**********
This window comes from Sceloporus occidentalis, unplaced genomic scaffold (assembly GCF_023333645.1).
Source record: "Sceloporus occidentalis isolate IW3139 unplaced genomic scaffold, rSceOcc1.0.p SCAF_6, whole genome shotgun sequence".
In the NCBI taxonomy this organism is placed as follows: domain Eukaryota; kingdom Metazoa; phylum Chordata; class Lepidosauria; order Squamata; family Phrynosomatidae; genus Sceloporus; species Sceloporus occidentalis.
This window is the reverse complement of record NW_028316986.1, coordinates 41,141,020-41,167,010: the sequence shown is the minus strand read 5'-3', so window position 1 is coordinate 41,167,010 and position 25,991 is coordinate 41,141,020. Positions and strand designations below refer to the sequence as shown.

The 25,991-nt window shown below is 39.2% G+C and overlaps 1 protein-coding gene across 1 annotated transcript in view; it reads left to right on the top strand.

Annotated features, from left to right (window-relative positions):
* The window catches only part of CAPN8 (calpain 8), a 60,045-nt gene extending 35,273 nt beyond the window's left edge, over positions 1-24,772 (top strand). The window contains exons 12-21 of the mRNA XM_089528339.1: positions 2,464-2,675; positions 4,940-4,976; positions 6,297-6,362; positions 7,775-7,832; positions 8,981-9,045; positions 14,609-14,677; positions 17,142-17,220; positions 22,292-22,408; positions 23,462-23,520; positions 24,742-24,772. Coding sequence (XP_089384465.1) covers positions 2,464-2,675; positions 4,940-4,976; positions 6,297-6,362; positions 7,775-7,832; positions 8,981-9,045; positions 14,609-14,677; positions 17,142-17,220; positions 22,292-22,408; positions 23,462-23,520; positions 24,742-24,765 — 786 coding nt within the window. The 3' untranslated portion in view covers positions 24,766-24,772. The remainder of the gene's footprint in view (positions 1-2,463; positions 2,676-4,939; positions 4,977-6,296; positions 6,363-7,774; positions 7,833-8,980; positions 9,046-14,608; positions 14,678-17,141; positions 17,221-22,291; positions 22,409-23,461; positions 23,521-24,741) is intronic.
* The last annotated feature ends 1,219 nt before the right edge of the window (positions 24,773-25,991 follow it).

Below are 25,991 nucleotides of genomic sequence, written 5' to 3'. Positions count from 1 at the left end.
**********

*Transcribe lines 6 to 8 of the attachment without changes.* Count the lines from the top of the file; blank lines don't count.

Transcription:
Annotated features, from left to right (window-relative positions):
* The window catches only part of CAPN8 (calpain 8), a 60,045-nt gene extending 35,273 nt beyond the window's left edge, over positions 1-24,772 (top strand). The window contains exons 12-21 of the mRNA XM_089528339.1: positions 2,464-2,675; positions 4,940-4,976; positions 6,297-6,362; positions 7,775-7,832; positions 8,981-9,045; positions 14,609-14,677; positions 17,142-17,220; positions 22,292-22,408; positions 23,462-23,520; positions 24,742-24,772. Coding sequence (XP_089384465.1) covers positions 2,464-2,675; positions 4,940-4,976; positions 6,297-6,362; positions 7,775-7,832; positions 8,981-9,045; positions 14,609-14,677; positions 17,142-17,220; positions 22,292-22,408; positions 23,462-23,520; positions 24,742-24,765 — 786 coding nt within the window. The 3' untranslated portion in view covers positions 24,766-24,772. The remainder of the gene's footprint in view (positions 1-2,463; positions 2,676-4,939; positions 4,977-6,296; positions 6,363-7,774; positions 7,833-8,980; positions 9,046-14,608; positions 14,678-17,141; positions 17,221-22,291; positions 22,409-23,461; positions 23,521-24,741) is intronic.
* The last annotated feature ends 1,219 nt before the right edge of the window (positions 24,773-25,991 follow it).